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better name for crustless quiche?

I make a lot of crustless quiches, and am wondering if there is a more proper name than 'crustless quiche'? so many extra syllables for something I am leaving out!

would a crustless quiche be considered a custard? or is there an altogether better term?

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    1. re: viperlush

      Frittata was what I thought too and possibly a stratta - all variations of a baked omelette.

      1. re: tuttebene

        A frittata doesn't have the added milk or cream that a quiche has, definitely a different animal.

        1. re: babette feasts

          But a strata has milk or cream. I make them all the time. Embrace the strata! :) OK, don't actually embrace it--just the idea of using the term. As to the strata itself, just embrace it with a fork.

          1. re: kattyeyes

            doesn't a strata typically have cubed bread in it?

            1. re: jcarlile

              Strata do not typically have bread. "Strata" means layered, which quiche definately are not. Lasagna is a strata.

              1. re: KiltedCook

                What are the layers and do they stay in layers throughout the baking? Not familiar with strata, curious how it is made.

                  1. re: babette feasts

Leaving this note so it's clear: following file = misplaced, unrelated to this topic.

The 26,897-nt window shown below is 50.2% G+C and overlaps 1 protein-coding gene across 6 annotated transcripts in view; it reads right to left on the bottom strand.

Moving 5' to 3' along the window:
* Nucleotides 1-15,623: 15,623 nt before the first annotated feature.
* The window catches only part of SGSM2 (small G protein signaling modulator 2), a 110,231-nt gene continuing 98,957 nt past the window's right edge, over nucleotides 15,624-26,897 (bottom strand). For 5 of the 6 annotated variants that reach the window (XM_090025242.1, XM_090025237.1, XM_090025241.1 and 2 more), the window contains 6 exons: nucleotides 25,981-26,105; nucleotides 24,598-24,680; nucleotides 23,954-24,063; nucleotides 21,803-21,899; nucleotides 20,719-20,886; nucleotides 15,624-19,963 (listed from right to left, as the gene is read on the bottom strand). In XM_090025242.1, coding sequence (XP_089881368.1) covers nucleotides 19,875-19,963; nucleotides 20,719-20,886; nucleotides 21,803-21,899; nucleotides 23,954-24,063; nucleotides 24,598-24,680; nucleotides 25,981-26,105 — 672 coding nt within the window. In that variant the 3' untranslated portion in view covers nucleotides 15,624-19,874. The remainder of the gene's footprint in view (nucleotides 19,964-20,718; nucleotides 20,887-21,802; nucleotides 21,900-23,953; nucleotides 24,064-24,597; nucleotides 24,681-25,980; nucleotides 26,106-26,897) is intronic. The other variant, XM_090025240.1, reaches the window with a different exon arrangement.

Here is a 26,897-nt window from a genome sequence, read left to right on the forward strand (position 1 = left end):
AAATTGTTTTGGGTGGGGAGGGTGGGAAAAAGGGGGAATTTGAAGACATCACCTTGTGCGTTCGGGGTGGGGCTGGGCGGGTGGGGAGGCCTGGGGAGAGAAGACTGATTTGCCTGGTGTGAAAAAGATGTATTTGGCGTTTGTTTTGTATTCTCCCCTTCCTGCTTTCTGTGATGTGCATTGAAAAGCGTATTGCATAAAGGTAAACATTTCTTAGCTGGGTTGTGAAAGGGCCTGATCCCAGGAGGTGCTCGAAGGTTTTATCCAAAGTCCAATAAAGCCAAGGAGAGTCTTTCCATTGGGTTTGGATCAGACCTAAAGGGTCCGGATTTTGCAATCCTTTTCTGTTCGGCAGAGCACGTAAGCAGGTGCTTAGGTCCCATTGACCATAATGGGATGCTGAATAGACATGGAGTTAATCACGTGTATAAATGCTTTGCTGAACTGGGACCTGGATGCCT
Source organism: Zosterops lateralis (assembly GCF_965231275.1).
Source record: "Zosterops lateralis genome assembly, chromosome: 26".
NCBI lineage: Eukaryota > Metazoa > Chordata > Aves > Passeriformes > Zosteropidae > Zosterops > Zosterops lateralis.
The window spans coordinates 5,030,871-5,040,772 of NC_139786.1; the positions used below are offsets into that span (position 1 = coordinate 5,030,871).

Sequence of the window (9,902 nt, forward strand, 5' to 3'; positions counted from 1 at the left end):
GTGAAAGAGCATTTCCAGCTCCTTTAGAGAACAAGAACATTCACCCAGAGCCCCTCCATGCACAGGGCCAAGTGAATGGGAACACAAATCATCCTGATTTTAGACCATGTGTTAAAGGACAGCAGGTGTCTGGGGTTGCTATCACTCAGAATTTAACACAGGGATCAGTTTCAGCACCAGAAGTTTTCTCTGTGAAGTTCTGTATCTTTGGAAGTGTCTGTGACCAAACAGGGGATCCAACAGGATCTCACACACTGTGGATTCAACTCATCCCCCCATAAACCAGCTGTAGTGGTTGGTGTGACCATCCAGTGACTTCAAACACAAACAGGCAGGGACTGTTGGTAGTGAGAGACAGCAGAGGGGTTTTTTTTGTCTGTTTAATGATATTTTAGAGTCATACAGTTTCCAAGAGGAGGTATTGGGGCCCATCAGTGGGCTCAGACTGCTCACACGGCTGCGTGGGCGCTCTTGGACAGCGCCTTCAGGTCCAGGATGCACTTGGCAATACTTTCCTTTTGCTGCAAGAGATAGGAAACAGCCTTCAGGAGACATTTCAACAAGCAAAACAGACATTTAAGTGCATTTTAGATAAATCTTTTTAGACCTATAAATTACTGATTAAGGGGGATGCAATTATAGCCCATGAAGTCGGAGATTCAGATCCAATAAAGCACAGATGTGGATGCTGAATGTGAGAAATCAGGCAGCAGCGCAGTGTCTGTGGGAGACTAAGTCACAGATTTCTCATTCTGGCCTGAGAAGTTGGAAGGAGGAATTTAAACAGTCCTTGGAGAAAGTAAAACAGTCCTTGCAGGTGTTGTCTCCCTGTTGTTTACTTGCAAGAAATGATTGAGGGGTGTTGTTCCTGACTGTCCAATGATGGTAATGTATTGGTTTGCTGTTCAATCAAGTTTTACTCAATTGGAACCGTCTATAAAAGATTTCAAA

Here is another--mine is based on a demo we attended at Williams Sonoma and does include cubed bread (like a savory bread pudding)...very yummy and I make them regularly now! In fact, I will either tonight or this weekend.

                    1. re: kattyeyes

                      I have a recipe that I've been making for about 20 years that I just called Breakfast bread pudding custard --- strata is sooo much easier, isn't it? It has 2# Italian sausage, 1# bread, 1/2# grated cheddar, 7 egg, 5c milk, 1T Dijon and 1/2 t. pepper. Easy to halve. The timing factor makes it great for breakfast when you have a crowd. It's a special dish but doesn't require work in the morning.

                      1. re: c oliver

                        I have to say it IS a treat to wake up and just pop a strata in the oven...or in the micro on the days thereafter.

                        My only futuristic wish list would be some sort of oven with a fridge feature, so you could set the oven/fridge to switch off cooling and start baking the strata in time for when we wake up! ;) Make it so!!! Don't you want one, too? Of course, you do.

                        1. re: kattyeyes

                          From your lips to GE's ear :) Oh yeah. And have it connected to the coffemaker. And who's going to whip up the croissants? Minions. I NEED MINIONS!!!!!!!!!!!!!!!!!!

                          1. re: c oliver

                            Stop whining, c oliver. We ALL need minions. Unfortunately, I just bred the one, and he grew up on me. Wasn't that good in the kitchen anyway...

          1. I think of it as a savory custard myself, and cook it the same way I cook custards (to 170F in a water bath) I don't use frittata or stratta because of the way those are cooked (more browned, texture difference) but that may just be my quiche cooking method.